The title on this one is a telltale wink as to the stylistic roots of its principal: Lenny Popkin was and remains a Tristanoite at heart. Like many in the blind pianist’s orbit, the tenorist’s recording opportunities have been unduly sparse over the decades. This album, recorded by pianist Connie Crothers in front of a New York City audience in the fall of 1979, was Popkin’s first as a leader and it’s an instantly endearing monument to his improvisational powers. Sound is a shade dodgy and distanced in places, but never less than listenable and the crowd(s) on hand offer up applause and appreciation that often tips over into the ebullient.
The presence of Bill Evans’ bassist Eddie Gomez accords immediate credence to the leader’s credentials and though a sideman he still gets in his share of good pizzicato licks. Drummer Peter Scattaretico suggests no similar proof of Popkin’s esteem, but he holds his own in delivering tip-toeing rhythms and crisp cymbal accents. The set list is an assortment of standards and contrafacts that follow the Tristano custom of grafting new melodies to evergreen chord changes. Popkin’s lithe versatility with a line and aerated tone trace swift kinship with those most famous of teacher’s former pupil’s, Konitz and Marsh, but there’s more going on as well in the tart keen that sometimes crops up in his clever coining of a melodic phrase.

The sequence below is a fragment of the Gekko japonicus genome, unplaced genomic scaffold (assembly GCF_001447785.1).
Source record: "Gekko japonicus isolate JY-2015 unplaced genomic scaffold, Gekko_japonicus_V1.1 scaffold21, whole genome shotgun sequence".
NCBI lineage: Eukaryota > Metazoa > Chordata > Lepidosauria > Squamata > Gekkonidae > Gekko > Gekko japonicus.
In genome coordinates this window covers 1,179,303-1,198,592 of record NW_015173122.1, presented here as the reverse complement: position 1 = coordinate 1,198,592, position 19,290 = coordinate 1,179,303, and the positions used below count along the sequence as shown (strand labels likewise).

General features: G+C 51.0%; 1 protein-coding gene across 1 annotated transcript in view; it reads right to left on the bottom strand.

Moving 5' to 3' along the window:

Popkin pulls a direct page from Marsh in his near-verbatim recreation of Lester Young’s solo to “When You’re Smiling” and still manages to put his signature on it. Similar outcomes arise out of brief but busy sortie through “Body and Soul”. Another number, “You’re Irreplaceable”, nods to Roy Eldridge, balancing swing bounce with a cool-minded equilibrium in construction. On the closing “Anthropology” he brings to mind obscure West Coast saxophonist Steve White through a playful scat vocal. The White comparison actually jibes reasonbly well on his horn work too in the way both men carry audible Lestorian influences.
Popkin’s recorded periodically over the years though nearly all of those efforts are hard to come by these days. Easier to locate are his handful of documents as a participant in Crothers’ projects though even those require a diligent search. Here’s hoping the reissue of this set leads to a return of easy access to what’s come prior and a renewed lease on new work from this little known standard-bearer of the Tristano sound.